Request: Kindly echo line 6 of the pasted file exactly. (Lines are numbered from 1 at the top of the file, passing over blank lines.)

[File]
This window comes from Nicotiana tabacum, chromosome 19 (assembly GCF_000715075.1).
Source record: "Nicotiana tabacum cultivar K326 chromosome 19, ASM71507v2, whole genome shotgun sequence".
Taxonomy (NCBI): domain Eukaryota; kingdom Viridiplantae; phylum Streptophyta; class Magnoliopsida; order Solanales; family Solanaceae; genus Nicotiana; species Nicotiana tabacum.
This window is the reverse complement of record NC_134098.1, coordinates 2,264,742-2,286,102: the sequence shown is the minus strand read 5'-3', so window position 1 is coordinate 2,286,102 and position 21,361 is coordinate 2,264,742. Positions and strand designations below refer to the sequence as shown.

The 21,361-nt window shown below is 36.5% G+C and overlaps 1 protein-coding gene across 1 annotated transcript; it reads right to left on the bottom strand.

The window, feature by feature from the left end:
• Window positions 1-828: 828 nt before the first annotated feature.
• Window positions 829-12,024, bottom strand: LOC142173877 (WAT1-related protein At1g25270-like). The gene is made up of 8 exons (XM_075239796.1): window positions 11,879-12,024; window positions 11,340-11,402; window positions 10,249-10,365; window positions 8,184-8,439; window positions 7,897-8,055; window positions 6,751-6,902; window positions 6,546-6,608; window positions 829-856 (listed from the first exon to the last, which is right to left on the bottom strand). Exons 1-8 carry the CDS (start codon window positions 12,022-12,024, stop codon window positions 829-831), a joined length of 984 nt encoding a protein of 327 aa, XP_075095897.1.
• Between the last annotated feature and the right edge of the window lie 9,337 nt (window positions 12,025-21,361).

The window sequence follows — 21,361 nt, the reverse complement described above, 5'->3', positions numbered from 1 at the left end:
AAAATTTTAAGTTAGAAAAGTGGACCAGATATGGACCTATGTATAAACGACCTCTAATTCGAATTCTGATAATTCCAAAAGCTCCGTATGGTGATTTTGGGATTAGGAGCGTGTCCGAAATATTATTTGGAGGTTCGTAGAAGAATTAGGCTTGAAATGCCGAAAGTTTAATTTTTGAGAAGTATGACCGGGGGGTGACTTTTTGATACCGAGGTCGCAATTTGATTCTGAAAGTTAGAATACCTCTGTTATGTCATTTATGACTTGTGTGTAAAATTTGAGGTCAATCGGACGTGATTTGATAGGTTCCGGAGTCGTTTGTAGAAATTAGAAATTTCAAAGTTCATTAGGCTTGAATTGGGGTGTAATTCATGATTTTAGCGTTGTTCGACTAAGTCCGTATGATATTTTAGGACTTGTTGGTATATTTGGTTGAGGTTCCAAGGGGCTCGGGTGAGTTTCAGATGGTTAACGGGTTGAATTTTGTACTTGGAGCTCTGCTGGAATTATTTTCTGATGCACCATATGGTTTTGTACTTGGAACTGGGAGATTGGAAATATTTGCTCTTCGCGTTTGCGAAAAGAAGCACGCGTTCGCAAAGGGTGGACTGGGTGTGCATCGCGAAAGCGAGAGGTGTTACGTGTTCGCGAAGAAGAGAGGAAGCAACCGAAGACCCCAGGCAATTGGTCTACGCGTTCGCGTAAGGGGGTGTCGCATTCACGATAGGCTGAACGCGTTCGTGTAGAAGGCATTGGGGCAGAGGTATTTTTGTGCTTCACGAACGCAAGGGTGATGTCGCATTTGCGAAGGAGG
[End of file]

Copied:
The window, feature by feature from the left end: